ALL POSTS TAGGED: GERMANY



Do you remember the parable of the Good Samaritan in Luke 10:29-37? Mother Marianne of Molokai brought Jesus’ story to life in her ministry to the lepers of Hawaii.

Marianne Cope was born Barbara Koob in Germany in 1838. When she was two years old, her family emigrated to the United States, to upstate New York, to find a better life. After 8th-grade graduation, she worked in a factory to earn money to help her family. Her dream of becoming a nun had to be delayed until her younger brothers and sisters could support themselves. She joined the Sisters of St. Francis in Syracuse when she was 24.


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Matilda was from a royal family in Denmark and was raised by her grandmother, who was an abbess in a convent. Matilda became Queen of Germany when she married King Henry I. As queen, she put her faith into action. She treated the people of Germany as children of God rather than her subjects. She was a generous person and wanted all people to share equally in the blessings of life. Her good deeds were an example to King Henry. They worked together to help all the citizens of Germany to have better lives.


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Titus came from a Catholic family in the Netherlands that encouraged the children to actively serve the Lord. Three of Titus’ sisters became nuns, and a brother became a Franciscan priest. Titus was ordained a Carmelite priest in 1905, when he was 24 years old.


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Edith Stein was born in 1891 in Breslau, Poland to a Jewish family. As a child, she was an extraordinary student and in 1916 received a doctorate in philosophy and began to teach at a university. Her family was religious, but Edith had no interest in religion. Eventually she became drawn to the Catholic faith after reading the autobiography of St. Teresa of Avila.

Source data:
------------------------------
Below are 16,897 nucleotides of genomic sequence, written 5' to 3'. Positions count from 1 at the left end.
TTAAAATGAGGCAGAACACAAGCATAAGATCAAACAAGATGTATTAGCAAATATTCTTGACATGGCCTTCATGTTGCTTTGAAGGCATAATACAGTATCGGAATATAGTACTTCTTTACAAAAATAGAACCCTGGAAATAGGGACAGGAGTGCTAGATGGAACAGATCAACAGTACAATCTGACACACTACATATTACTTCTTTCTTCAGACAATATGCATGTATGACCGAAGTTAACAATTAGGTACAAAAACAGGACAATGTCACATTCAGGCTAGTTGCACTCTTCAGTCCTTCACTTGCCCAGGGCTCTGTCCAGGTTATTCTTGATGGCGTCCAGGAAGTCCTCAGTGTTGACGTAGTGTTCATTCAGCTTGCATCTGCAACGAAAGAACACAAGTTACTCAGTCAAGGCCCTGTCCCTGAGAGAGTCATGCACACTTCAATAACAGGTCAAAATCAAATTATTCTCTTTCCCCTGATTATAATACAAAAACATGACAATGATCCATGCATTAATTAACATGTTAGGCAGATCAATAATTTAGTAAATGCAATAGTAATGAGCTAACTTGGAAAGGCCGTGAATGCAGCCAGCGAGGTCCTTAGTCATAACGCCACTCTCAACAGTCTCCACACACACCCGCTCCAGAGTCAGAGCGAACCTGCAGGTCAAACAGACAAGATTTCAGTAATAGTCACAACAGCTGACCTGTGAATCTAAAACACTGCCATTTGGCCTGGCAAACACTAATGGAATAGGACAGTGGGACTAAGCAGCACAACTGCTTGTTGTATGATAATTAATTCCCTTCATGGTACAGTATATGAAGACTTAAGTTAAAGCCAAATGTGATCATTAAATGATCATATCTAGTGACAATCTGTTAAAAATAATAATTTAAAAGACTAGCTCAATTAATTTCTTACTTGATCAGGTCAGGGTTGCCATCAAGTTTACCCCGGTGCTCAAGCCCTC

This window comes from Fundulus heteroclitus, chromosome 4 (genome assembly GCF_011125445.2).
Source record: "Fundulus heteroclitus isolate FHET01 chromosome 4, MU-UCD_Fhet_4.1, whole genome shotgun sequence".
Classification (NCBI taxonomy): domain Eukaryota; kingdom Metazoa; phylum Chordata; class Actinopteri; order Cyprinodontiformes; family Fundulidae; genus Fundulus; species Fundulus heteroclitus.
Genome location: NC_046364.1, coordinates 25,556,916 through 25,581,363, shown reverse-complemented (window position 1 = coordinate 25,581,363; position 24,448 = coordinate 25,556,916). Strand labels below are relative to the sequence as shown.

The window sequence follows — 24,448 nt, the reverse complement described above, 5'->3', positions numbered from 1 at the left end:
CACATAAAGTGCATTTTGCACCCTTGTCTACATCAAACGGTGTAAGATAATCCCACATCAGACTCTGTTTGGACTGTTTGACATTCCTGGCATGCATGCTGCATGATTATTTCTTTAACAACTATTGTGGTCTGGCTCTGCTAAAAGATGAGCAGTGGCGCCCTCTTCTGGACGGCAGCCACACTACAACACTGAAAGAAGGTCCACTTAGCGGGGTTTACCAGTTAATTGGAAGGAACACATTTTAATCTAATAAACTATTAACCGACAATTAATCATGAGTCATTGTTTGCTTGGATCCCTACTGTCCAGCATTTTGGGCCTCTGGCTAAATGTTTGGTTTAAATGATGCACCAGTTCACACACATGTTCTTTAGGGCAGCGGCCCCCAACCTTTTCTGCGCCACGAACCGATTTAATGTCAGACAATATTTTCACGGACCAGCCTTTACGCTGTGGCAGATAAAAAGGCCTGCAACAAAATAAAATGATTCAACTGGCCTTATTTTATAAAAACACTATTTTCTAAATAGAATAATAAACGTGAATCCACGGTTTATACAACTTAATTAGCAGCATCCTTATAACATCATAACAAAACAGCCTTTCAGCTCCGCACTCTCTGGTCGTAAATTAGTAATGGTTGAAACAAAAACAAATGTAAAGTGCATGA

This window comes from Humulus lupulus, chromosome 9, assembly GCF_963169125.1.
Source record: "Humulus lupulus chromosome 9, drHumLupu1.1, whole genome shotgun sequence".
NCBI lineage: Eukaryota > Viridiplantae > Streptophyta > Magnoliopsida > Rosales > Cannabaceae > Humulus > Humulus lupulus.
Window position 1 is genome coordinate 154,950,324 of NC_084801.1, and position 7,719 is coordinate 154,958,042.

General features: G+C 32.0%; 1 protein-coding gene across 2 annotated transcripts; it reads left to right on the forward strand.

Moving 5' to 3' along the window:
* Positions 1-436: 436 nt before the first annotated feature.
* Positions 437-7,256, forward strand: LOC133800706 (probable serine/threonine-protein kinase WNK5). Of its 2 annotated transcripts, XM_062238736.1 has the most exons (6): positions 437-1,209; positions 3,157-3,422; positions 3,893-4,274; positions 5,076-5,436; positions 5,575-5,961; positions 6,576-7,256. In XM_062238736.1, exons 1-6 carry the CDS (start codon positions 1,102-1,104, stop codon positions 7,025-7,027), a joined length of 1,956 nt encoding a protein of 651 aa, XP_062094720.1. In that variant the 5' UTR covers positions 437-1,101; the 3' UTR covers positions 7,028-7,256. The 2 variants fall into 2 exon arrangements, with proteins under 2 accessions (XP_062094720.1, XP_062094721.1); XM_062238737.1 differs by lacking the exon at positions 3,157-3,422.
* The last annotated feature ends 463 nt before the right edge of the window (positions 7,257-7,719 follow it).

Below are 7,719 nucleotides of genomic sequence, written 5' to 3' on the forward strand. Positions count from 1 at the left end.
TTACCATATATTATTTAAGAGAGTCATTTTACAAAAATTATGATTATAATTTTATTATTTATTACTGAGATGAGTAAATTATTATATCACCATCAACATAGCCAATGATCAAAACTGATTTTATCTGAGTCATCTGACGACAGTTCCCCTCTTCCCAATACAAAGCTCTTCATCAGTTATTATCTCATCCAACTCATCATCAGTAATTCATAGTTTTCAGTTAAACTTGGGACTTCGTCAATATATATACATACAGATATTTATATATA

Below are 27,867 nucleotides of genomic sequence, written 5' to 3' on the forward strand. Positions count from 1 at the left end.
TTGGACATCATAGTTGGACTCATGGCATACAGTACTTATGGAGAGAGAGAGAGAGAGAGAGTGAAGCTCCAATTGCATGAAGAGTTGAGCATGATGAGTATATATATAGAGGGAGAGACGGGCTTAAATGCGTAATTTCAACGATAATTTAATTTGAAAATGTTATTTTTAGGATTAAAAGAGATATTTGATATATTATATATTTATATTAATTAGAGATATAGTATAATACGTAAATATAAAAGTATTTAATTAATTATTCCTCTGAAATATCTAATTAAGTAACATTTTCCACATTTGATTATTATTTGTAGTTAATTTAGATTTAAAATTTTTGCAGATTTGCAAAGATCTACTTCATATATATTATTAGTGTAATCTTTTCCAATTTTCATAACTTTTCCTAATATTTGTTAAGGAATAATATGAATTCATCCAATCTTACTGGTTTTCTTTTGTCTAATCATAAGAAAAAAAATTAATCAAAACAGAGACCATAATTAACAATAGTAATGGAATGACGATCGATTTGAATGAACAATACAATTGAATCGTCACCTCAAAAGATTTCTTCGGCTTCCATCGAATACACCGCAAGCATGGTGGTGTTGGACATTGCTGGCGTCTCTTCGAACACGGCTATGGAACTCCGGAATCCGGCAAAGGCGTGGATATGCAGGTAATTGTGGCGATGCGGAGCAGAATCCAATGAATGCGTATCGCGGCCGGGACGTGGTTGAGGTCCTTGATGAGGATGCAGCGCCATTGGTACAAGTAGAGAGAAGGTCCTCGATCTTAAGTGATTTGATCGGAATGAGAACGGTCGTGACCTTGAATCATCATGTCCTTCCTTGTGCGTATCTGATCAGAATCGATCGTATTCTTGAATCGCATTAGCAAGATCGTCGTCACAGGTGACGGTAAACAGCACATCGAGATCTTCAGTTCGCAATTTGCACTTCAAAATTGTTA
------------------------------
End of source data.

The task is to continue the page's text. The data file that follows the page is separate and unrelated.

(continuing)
In 1922, she was baptized at the Cathedral Church in Cologne, Germany, and began to teach at a Catholic girls' school. She then taught at a university, but was forced to resign her position by the Nazi government, which was aware of her Jewish heritage.


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At the Mass of his beatification in 2007 in his native Austria, Franz Jägerstätter was remembered as a normal, everyday person with faults. Sometimes he took his faith lightly. He chased after girls, rode a motorcycle, and fathered a child outside of marriage.


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Hildegard of Bingen is believed to have been born in 1098 in Germany. At a young age Hildegard had a very holy teacher named Jutta. From her teacher, she learned to love God and to pray. In those days, it was very natural for Hildegard to join with her teacher, Jutta, and other holy women and become a nun when she was 15 years old. Together these women prayed and worked together in their Benedictine monastery.


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Francis Xavier Seelos was born in Fussen, Bavaria, in Germany in 1819. He was named after St. Francis Xavier, the famous Jesuit missionary. When he was a little boy, Francis’ mother asked him what he was going to be when he grew up. He answered by pointing at a picture of his name saint and said, “I’m going to be another St. Francis.”


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Bernhard Lichtenberg was a Catholic priest who served the people of Berlin at St. Hedwig’s Cathedral during a time of great crisis. Born in 1875 in the Prussian province of Silesia, Father Lichtenberg was ordained to the priesthood in 1899 and witnessed the growing power of the Nazi party and its persecution of the Jewish people. His faith in Jesus Christ gave him the courage to speak out.


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Albertus Magnus was interested in everything. He was fascinated by the relationship between faith and science. He studied astronomy and biology and loved logic and math. He pored over maps and hiked in the mountains to learn more about geography. He was the kind of student who challenged teachers to prepare lessons that satisfied his need to learn.


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There are several saints who have the words “the great” after their names, but St. Gertrude the Great is the only female to have that honor.


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